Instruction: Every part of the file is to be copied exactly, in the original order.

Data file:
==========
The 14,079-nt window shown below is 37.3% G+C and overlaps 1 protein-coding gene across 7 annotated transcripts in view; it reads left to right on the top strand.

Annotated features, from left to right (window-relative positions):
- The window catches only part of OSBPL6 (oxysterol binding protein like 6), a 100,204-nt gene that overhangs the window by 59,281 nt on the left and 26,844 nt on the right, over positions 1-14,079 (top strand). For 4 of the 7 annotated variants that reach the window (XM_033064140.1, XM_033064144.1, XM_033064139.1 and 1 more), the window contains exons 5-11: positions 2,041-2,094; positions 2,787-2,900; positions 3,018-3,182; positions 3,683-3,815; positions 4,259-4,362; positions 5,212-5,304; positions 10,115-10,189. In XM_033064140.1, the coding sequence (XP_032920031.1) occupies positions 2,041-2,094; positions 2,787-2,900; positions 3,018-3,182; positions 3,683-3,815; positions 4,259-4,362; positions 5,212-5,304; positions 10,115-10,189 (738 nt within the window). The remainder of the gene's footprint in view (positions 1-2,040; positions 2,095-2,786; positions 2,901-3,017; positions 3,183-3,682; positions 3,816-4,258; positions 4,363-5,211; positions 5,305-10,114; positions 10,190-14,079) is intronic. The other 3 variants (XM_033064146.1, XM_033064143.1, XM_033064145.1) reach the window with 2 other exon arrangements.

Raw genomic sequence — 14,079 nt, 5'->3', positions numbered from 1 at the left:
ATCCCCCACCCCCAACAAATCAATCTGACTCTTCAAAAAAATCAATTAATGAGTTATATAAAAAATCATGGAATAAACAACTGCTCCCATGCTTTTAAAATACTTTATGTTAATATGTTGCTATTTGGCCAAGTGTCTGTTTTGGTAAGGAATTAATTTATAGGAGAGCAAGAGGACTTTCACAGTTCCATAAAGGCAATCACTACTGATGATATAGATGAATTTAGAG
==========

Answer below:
The 14,079-nt window shown below is 37.3% G+C and overlaps 1 protein-coding gene across 7 annotated transcripts in view; it reads left to right on the top strand.

Annotated features, from left to right (window-relative positions):
- The window catches only part of OSBPL6 (oxysterol binding protein like 6), a 100,204-nt gene that overhangs the window by 59,281 nt on the left and 26,844 nt on the right, over positions 1-14,079 (top strand). For 4 of the 7 annotated variants that reach the window (XM_033064140.1, XM_033064144.1, XM_033064139.1 and 1 more), the window contains exons 5-11: positions 2,041-2,094; positions 2,787-2,900; positions 3,018-3,182; positions 3,683-3,815; positions 4,259-4,362; positions 5,212-5,304; positions 10,115-10,189. In XM_033064140.1, the coding sequence (XP_032920031.1) occupies positions 2,041-2,094; positions 2,787-2,900; positions 3,018-3,182; positions 3,683-3,815; positions 4,259-4,362; positions 5,212-5,304; positions 10,115-10,189 (738 nt within the window). The remainder of the gene's footprint in view (positions 1-2,040; positions 2,095-2,786; positions 2,901-3,017; positions 3,183-3,682; positions 3,816-4,258; positions 4,363-5,211; positions 5,305-10,114; positions 10,190-14,079) is intronic. The other 3 variants (XM_033064146.1, XM_033064143.1, XM_033064145.1) reach the window with 2 other exon arrangements.

Raw genomic sequence — 14,079 nt, 5'->3', positions numbered from 1 at the left:
ATCCCCCACCCCCAACAAATCAATCTGACTCTTCAAAAAAATCAATTAATGAGTTATATAAAAAATCATGGAATAAACAACTGCTCCCATGCTTTTAAAATACTTTATGTTAATATGTTGCTATTTGGCCAAGTGTCTGTTTTGGTAAGGAATTAATTTATAGGAGAGCAAGAGGACTTTCACAGTTCCATAAAGGCAATCACTACTGATGATATAGATGAATTTAGAG